Shelly focuses her arguments on the doctrine of res judicata. She contends her grounds for modifying support were not litigated in the adjustment proceeding and therefore were not barred by the doctrine of res judicata. To the extent Richard makes that argument, we agree with Shelly that the doctrine is inapplicable here and does not support the dismissal of her petition for modification. But this does not dispose of Richard's primary argument that Shelly failed to satisfy the statutory requirement of showing a substantial change in circumstances occurring between the adjustment order and the modification petition. Also, contrary to Shelly's assertions, Ryan has no right to support during his senior year. By statute, child support normally ends at the age of majority. RCW 26.09.170(3); In re Marriage of Gillespie, 77 Wn. App. 342, 346, 890 P.2d 1083 (1995). While support "may" be extended under RCW 26.09.170(5), the extension is not mandatory.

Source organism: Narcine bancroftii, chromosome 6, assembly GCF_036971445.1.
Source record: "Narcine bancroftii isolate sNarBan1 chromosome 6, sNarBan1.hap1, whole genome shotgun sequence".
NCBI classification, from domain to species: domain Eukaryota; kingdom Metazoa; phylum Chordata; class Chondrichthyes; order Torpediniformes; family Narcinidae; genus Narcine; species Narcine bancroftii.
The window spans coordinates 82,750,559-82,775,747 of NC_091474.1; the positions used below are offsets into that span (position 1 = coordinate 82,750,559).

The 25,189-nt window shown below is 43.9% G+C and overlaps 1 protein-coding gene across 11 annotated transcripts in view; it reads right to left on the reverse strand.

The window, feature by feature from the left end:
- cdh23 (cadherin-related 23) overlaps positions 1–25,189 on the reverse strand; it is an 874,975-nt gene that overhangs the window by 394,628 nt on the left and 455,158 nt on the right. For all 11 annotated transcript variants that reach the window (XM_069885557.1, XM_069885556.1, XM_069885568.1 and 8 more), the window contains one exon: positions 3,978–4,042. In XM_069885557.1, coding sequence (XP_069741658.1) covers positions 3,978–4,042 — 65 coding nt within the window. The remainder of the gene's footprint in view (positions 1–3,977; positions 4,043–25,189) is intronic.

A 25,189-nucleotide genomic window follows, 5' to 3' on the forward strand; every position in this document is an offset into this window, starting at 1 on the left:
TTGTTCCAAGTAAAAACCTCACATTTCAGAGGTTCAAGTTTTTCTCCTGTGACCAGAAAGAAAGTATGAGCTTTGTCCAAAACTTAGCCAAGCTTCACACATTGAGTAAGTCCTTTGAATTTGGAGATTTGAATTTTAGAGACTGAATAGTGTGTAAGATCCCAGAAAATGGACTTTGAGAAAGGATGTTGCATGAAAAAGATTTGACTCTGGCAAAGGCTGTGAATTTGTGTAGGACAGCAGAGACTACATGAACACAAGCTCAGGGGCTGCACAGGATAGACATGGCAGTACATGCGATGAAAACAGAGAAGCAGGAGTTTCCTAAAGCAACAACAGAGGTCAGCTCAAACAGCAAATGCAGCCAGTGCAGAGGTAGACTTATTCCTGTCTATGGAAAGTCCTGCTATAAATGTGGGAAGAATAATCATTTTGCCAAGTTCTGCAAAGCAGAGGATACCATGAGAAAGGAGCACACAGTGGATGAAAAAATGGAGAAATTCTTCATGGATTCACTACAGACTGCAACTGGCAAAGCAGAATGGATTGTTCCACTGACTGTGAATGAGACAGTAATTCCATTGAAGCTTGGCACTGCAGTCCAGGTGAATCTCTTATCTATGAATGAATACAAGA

As for Shelly's request to extend support past Ryan's 18th birthday, we conclude the petition failed to show a substantial change in circumstances. The "change" relied upon must have occurred since the former decree or the last order fixing support.
In re Moore, 49 Wn. App. at 865.
Nothing changed between the entry of the adjustment order and the filing of the modification petition. The court therefore did not err in dismissing this basis for modification.